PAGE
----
Being a phenomenon, the Ice Bucket Challenge increased media attention. And with numerous celebrities, politicians, athletes, media and bloggers, and everyday people US and here in the Philippines posting videos of themselves online and on TV participating in the event.
I have read one sharing about his accepting, did the challenge, and video of Senator Sonny Angara.
Aside from taking on the ice bucket challenge and donating to a local rare diseases support group, Senator Sonny Angara has filed Rare Diseases Bill (Senate Bill No. 2383) which aims to provide patients with rare diseases and their families better access to adequate medical care, health information, and healthcare products needed to treat their condition.
And more, aside from accepting the challenge and filing the bill, Sen.Sonny Angara will also donate US$100 a month for the next year to PSOD.
and due to consistent demand, Sen. Angara did a second round, this one with more ice. http://youtu.be/kRo9MCrK7E4
ANGARA ACCEPTS ICE BUCKET CHALLENGE, FILES RARE DISEASES BILL
Aside from taking on the ice bucket challenge on Thursday and donating to a local rare diseases support group, Senator Sonny Angara has filed Rare Diseases Bill which aims to provide patients with rare diseases and their families better access to adequate medical care, health information, and healthcare products needed to treat their condition.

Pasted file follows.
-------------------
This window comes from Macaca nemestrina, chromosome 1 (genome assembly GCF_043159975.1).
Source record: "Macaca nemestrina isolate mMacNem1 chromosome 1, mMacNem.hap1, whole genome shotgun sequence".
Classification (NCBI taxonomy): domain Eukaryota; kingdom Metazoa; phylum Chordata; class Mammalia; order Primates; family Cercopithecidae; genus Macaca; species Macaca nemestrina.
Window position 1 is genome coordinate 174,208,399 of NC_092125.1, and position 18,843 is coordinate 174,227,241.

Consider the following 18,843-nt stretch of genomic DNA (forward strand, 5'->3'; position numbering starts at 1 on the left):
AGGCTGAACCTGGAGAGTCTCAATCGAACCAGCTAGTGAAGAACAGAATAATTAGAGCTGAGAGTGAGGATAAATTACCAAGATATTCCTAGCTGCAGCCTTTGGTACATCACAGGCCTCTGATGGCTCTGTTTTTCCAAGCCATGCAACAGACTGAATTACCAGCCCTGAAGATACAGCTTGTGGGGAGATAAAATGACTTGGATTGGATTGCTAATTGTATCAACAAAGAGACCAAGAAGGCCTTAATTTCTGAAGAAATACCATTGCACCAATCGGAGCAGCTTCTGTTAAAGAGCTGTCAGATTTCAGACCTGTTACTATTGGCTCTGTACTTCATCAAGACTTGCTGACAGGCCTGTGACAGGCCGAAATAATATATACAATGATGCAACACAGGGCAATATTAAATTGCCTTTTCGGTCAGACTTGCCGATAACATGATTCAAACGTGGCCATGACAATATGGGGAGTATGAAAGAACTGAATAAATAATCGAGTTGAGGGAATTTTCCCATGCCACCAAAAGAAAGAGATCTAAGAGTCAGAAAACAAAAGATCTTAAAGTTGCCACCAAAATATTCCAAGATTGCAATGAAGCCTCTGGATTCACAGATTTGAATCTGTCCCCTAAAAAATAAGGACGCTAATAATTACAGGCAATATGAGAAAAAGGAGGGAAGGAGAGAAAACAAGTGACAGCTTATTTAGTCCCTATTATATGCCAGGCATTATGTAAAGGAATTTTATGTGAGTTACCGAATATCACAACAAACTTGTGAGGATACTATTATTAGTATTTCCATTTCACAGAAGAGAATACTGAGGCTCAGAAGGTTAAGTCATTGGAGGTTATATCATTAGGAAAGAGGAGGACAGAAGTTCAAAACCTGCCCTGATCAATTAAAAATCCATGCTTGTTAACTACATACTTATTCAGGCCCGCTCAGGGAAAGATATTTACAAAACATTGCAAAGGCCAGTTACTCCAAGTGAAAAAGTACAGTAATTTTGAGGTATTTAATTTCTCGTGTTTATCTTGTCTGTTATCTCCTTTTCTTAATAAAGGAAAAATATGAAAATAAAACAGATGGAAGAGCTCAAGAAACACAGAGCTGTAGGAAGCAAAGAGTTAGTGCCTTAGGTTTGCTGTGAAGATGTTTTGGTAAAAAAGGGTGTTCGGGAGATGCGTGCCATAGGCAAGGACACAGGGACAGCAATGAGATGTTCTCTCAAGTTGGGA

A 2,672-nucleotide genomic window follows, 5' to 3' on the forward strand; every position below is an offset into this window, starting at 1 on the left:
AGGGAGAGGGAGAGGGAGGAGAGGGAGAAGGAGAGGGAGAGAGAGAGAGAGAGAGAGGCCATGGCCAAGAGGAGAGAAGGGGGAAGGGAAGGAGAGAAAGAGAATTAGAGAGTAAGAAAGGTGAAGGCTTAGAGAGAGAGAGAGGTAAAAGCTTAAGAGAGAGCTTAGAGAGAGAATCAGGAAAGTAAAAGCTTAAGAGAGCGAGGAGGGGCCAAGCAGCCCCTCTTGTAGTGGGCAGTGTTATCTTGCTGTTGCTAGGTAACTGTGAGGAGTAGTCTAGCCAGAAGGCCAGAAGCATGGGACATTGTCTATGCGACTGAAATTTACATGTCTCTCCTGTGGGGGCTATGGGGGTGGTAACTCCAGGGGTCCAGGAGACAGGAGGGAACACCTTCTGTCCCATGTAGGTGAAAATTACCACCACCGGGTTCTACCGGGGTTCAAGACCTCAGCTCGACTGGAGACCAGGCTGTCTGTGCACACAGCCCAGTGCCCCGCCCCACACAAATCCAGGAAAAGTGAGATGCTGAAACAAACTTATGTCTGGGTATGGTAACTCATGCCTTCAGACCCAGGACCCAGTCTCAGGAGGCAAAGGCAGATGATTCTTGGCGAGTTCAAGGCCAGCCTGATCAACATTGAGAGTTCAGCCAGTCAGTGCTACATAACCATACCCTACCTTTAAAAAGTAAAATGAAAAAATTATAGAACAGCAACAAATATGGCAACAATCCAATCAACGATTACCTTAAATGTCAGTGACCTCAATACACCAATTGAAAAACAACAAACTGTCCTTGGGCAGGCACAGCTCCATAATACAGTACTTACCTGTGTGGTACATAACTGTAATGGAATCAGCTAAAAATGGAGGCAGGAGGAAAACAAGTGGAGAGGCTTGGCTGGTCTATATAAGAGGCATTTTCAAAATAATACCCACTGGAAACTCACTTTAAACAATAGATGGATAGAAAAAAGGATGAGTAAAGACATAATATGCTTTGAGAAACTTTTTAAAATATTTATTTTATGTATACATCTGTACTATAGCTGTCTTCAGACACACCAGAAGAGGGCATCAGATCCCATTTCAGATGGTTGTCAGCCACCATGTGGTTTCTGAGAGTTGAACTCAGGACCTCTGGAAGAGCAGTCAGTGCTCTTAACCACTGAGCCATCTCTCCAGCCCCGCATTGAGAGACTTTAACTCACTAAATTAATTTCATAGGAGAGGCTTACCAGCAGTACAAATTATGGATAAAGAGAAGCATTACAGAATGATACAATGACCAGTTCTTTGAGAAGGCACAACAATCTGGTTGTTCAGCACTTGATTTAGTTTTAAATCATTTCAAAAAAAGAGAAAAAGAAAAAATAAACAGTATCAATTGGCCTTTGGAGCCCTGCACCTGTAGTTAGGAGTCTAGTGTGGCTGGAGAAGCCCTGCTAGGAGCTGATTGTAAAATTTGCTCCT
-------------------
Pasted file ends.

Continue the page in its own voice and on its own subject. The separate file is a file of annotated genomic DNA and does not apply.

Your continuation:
A rare disease, also known as orphan disorder, is any health condition resulting from genetic defects that rarely affect the general population. Rare diseases are often chronic, progressive, degenerative, and life-threatening.
The amyotrophic lateral sclerosis (ALS) became one of the most popular rare diseases worldwide today, thanks to the ice bucket challenge that aims to raise awareness and funds to help strike out ALS.
World Health Organization (WHO) data shows that there are 7,000 known rare diseases. 50 to 70 percent of which affect children while 30 percent of patients die before they reach the age of five.
According to the Philippine Society for Orphan Disorders (PSOD), the prevalence of rare diseases in the country is 1:20,000, with 227 patient families in the PSOD registry representing 48 rare disorders as of 2014.
Among the most common rare diseases in the Philippines are the maple syrup urine disease with 126 patients listed in PSOD, and the mucopolysaccharidoses II with 49 patients.